The SF fentanyl supply is getting laced with new varieties of the drug, like the potentially five times more powerful drug fluorofentanyl, and the veterinary tranquilizer with the street name “tranq.”

There is plenty of media attention and public discourse about San Francisco fentanyl overdose deaths, street-level fentanyl dealing, and the increased law enforcement response to these crises. One aspect that does not get as much attention is the work of medical professionals behind the scenes who are testing samples from overdose victims to figure out what exactly was in the drugs they used, and how the chemical makeup of the drug supply is changing over time.

The SF Office of the Medical Examiner just released a lengthy and highly technical report on a retest of 2022 overdose samples. The Chronicle sums up that report, which found that two new forms of fentanyl are creeping into the supply, one of them a little-known analogue called  fluorofentanyl, and the other the well-publicized variation “tranq,”  a veterinary tranquilizer whose technical name is xylazine.

The analogue fluorofentanyl was originally used in research going back to the 1960s, but was declared an illegal narcotic in 1986, and the Chronicle says it “can range from half to five times as powerful as prescribed fentanyl.” Tranq is a veterinary tranquilizer that’s not even meant for human consumption, and can create festing wounds that often require an amputation. And any new form of fentanyl gets experts worried.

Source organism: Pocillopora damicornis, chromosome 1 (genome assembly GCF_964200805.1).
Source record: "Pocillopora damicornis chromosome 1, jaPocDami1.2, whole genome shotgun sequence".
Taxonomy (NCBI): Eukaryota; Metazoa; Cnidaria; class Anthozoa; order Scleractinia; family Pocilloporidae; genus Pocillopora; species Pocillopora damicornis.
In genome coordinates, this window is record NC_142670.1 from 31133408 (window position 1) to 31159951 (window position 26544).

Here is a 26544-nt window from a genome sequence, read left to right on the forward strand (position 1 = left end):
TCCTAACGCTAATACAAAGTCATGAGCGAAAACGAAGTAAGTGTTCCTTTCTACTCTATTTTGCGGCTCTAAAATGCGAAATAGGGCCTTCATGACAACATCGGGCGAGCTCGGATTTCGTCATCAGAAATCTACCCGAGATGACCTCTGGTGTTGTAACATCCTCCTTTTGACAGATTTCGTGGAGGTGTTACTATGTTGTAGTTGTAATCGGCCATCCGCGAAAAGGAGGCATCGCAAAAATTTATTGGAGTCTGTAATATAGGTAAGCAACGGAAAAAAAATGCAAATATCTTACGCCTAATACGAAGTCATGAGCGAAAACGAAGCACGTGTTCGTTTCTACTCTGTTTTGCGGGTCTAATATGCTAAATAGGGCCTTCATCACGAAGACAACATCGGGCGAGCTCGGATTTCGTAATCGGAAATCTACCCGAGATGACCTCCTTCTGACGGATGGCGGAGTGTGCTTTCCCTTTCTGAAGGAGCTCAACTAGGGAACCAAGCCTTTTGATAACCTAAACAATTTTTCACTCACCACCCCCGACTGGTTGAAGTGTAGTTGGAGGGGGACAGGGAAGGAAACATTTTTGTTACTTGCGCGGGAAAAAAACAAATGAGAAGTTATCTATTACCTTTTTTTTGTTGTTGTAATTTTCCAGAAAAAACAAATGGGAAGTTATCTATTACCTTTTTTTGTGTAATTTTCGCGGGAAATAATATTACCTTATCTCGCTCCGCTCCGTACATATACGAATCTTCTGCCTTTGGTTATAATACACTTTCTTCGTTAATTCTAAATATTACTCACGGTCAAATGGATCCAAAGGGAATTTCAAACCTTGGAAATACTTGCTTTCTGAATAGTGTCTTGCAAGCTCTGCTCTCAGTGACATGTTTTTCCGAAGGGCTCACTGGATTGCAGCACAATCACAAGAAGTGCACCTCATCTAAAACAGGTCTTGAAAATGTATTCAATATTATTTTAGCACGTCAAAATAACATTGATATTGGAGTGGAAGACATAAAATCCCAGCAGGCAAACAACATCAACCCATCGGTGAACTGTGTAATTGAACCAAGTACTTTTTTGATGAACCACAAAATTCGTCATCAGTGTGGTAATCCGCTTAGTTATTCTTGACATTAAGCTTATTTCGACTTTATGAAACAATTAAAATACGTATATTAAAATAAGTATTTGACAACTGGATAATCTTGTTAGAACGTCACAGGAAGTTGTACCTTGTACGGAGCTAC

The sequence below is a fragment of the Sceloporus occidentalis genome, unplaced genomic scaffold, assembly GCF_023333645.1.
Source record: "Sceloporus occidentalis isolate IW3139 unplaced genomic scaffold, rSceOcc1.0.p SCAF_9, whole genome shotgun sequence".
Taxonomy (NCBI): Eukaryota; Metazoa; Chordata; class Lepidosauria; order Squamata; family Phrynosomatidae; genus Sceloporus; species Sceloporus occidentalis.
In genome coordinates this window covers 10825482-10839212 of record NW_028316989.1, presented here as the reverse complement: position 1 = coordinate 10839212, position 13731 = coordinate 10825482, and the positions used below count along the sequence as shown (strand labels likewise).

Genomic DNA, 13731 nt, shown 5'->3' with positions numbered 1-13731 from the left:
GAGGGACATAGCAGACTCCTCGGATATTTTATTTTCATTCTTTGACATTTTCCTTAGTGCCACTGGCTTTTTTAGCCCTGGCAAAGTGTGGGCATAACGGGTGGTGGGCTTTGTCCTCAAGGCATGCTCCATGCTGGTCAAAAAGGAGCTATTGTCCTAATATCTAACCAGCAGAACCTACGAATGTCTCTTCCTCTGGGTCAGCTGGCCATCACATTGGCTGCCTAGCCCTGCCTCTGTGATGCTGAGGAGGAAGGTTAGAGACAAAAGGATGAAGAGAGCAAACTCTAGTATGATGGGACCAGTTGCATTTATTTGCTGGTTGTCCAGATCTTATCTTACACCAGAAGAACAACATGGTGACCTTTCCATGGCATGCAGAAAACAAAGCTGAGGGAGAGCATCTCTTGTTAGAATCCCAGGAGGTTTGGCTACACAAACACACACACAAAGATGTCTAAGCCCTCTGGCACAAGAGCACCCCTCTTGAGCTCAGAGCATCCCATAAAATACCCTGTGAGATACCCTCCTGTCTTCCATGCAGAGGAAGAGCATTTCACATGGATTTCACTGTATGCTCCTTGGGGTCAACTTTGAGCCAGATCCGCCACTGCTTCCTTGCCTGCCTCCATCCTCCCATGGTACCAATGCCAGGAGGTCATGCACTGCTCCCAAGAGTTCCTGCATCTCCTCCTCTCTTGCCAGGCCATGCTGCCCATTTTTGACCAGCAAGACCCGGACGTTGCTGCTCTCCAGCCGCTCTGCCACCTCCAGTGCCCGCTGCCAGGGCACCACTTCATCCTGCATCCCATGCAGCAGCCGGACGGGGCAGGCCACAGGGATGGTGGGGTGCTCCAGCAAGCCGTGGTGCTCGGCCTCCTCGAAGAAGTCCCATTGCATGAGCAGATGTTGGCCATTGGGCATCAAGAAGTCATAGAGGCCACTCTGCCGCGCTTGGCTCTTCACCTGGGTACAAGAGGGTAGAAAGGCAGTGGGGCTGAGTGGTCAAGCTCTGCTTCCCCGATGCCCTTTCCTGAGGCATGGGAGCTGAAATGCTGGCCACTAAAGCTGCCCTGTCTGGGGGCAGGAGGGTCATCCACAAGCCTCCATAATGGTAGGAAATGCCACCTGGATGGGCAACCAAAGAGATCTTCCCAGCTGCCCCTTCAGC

“Even if it replaces (fentanyl) in a minor way, that’s a problem,” UCSF addiction medicine specialist Dr. Daniel Ciccarone tells the Chronicle. “If it’s stronger, a lot stronger, that will affect the overdose risk.”

The retesting determined that 45 SF users had fluorofentanyl in their system at the time of their death in 2022, while 15 others had tranq in their system. (This is out of 647 opioid deaths overall.) In 2023, they’ve found tranq in the systems of nine overdose deaths, though they cannot yet estimate how many had fluorofentanyl in their systems.

Thus far in 2023, SF has seen 406 overdose deaths through the end of June. Of those, 324 were fentanyl overdoses.

The Department of Health will use this data to determine allotments of treatment beds, which medications they will use for addiction treatment, strategies to steer people into recovery, and strategies for Narcan distribution.

Related: Death Involving New Street Drug 'Tranq' Confirmed In San Jose [SFist]

Image: @SFPDTenderloin via Twitter